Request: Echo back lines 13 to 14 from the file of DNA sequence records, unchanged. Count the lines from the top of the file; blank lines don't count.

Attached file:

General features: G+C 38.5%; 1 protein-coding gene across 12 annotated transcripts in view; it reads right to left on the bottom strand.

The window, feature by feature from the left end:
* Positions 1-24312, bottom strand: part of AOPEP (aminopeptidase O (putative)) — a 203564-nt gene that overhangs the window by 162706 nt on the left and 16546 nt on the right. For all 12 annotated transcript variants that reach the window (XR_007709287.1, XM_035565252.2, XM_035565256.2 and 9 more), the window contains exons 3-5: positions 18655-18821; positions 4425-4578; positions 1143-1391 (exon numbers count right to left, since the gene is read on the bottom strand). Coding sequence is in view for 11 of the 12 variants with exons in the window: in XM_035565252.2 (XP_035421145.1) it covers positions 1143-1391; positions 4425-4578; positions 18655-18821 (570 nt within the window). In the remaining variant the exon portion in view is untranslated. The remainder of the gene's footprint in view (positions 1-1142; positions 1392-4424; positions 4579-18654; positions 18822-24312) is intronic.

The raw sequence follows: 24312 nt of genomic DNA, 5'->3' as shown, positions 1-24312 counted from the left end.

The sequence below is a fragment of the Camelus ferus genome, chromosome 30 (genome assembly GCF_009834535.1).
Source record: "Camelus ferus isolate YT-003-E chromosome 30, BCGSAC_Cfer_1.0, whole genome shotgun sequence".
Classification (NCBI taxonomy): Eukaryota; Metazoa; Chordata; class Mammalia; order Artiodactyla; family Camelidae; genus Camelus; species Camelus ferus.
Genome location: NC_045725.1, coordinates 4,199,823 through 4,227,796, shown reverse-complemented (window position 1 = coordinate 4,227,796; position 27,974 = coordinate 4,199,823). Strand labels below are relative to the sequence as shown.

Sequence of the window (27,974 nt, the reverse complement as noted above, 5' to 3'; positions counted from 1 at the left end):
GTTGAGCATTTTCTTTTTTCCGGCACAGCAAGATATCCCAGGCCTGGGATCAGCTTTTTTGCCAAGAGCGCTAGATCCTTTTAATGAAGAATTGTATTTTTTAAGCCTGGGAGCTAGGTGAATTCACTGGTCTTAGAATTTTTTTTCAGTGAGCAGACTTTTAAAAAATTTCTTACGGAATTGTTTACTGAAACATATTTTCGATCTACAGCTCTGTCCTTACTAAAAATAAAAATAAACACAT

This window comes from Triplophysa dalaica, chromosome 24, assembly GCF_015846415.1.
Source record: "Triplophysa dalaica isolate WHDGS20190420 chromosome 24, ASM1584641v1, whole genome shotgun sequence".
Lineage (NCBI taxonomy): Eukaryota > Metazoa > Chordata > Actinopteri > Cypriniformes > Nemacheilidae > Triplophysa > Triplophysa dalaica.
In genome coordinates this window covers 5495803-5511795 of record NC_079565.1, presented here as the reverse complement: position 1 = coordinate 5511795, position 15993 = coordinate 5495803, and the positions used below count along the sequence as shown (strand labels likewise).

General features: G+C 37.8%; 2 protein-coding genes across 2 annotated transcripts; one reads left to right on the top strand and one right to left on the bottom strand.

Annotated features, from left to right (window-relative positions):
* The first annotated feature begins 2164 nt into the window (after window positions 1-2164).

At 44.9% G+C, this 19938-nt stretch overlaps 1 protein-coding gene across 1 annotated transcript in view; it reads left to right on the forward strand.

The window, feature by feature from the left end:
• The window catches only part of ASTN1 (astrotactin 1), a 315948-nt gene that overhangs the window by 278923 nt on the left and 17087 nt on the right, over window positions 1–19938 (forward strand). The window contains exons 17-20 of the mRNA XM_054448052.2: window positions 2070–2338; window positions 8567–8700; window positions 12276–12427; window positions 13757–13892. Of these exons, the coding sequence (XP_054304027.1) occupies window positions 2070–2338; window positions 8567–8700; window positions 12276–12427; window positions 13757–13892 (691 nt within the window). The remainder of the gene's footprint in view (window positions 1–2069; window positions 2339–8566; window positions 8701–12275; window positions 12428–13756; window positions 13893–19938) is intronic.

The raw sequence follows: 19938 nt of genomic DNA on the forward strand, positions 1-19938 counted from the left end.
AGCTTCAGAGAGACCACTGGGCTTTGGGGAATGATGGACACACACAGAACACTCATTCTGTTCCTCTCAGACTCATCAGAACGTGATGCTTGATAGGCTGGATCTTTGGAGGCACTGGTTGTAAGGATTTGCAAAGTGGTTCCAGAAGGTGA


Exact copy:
Lineage (NCBI taxonomy): Eukaryota > Metazoa > Chordata > Actinopteri > Cypriniformes > Nemacheilidae > Triplophysa > Triplophysa dalaica.
In genome coordinates this window covers 5495803-5511795 of record NC_079565.1, presented here as the reverse complement: position 1 = coordinate 5511795, position 15993 = coordinate 5495803, and the positions used below count along the sequence as shown (strand labels likewise).